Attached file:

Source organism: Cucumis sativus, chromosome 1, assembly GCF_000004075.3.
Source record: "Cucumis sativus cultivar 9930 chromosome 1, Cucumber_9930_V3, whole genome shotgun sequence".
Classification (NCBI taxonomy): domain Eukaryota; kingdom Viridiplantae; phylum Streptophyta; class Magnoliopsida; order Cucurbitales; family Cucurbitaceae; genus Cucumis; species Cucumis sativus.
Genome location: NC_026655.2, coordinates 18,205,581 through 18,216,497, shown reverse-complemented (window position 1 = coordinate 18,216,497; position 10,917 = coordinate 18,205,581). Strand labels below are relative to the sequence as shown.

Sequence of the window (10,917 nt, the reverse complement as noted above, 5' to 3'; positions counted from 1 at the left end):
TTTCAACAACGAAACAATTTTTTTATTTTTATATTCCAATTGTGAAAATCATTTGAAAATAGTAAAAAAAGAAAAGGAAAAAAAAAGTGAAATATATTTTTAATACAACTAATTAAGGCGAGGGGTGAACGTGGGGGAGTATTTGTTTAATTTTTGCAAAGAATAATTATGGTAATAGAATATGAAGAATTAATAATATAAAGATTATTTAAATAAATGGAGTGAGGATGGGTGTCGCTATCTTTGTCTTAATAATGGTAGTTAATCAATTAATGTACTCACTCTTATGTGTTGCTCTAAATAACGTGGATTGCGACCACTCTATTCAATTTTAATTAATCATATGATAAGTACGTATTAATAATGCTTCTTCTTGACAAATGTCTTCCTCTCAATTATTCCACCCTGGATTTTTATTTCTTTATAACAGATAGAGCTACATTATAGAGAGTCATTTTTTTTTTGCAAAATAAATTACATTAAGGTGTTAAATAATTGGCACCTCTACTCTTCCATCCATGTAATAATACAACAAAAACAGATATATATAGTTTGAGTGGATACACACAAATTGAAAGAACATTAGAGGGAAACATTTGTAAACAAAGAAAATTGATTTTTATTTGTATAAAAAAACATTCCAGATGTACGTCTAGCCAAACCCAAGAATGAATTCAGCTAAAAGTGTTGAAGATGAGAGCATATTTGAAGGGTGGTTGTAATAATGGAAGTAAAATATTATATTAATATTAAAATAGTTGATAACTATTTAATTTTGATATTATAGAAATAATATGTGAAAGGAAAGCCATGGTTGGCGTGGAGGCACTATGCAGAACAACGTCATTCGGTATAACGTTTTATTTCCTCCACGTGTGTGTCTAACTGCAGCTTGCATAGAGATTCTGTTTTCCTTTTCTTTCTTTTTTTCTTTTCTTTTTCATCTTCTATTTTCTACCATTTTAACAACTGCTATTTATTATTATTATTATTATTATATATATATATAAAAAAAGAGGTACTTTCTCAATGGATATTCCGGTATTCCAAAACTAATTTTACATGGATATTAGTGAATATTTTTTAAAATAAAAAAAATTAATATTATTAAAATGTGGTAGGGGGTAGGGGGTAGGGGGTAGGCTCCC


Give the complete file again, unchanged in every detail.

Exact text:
Source organism: Cucumis sativus, chromosome 1, assembly GCF_000004075.3.
Source record: "Cucumis sativus cultivar 9930 chromosome 1, Cucumber_9930_V3, whole genome shotgun sequence".
Classification (NCBI taxonomy): domain Eukaryota; kingdom Viridiplantae; phylum Streptophyta; class Magnoliopsida; order Cucurbitales; family Cucurbitaceae; genus Cucumis; species Cucumis sativus.
Genome location: NC_026655.2, coordinates 18,205,581 through 18,216,497, shown reverse-complemented (window position 1 = coordinate 18,216,497; position 10,917 = coordinate 18,205,581). Strand labels below are relative to the sequence as shown.

Sequence of the window (10,917 nt, the reverse complement as noted above, 5' to 3'; positions counted from 1 at the left end):
TTTCAACAACGAAACAATTTTTTTATTTTTATATTCCAATTGTGAAAATCATTTGAAAATAGTAAAAAAAGAAAAGGAAAAAAAAAGTGAAATATATTTTTAATACAACTAATTAAGGCGAGGGGTGAACGTGGGGGAGTATTTGTTTAATTTTTGCAAAGAATAATTATGGTAATAGAATATGAAGAATTAATAATATAAAGATTATTTAAATAAATGGAGTGAGGATGGGTGTCGCTATCTTTGTCTTAATAATGGTAGTTAATCAATTAATGTACTCACTCTTATGTGTTGCTCTAAATAACGTGGATTGCGACCACTCTATTCAATTTTAATTAATCATATGATAAGTACGTATTAATAATGCTTCTTCTTGACAAATGTCTTCCTCTCAATTATTCCACCCTGGATTTTTATTTCTTTATAACAGATAGAGCTACATTATAGAGAGTCATTTTTTTTTTGCAAAATAAATTACATTAAGGTGTTAAATAATTGGCACCTCTACTCTTCCATCCATGTAATAATACAACAAAAACAGATATATATAGTTTGAGTGGATACACACAAATTGAAAGAACATTAGAGGGAAACATTTGTAAACAAAGAAAATTGATTTTTATTTGTATAAAAAAACATTCCAGATGTACGTCTAGCCAAACCCAAGAATGAATTCAGCTAAAAGTGTTGAAGATGAGAGCATATTTGAAGGGTGGTTGTAATAATGGAAGTAAAATATTATATTAATATTAAAATAGTTGATAACTATTTAATTTTGATATTATAGAAATAATATGTGAAAGGAAAGCCATGGTTGGCGTGGAGGCACTATGCAGAACAACGTCATTCGGTATAACGTTTTATTTCCTCCACGTGTGTGTCTAACTGCAGCTTGCATAGAGATTCTGTTTTCCTTTTCTTTCTTTTTTTCTTTTCTTTTTCATCTTCTATTTTCTACCATTTTAACAACTGCTATTTATTATTATTATTATTATTATATATATATATAAAAAAAGAGGTACTTTCTCAATGGATATTCCGGTATTCCAAAACTAATTTTACATGGATATTAGTGAATATTTTTTAAAATAAAAAAAATTAATATTATTAAAATGTGGTAGGGGGTAGGGGGTAGGGGGTAGGCTCCC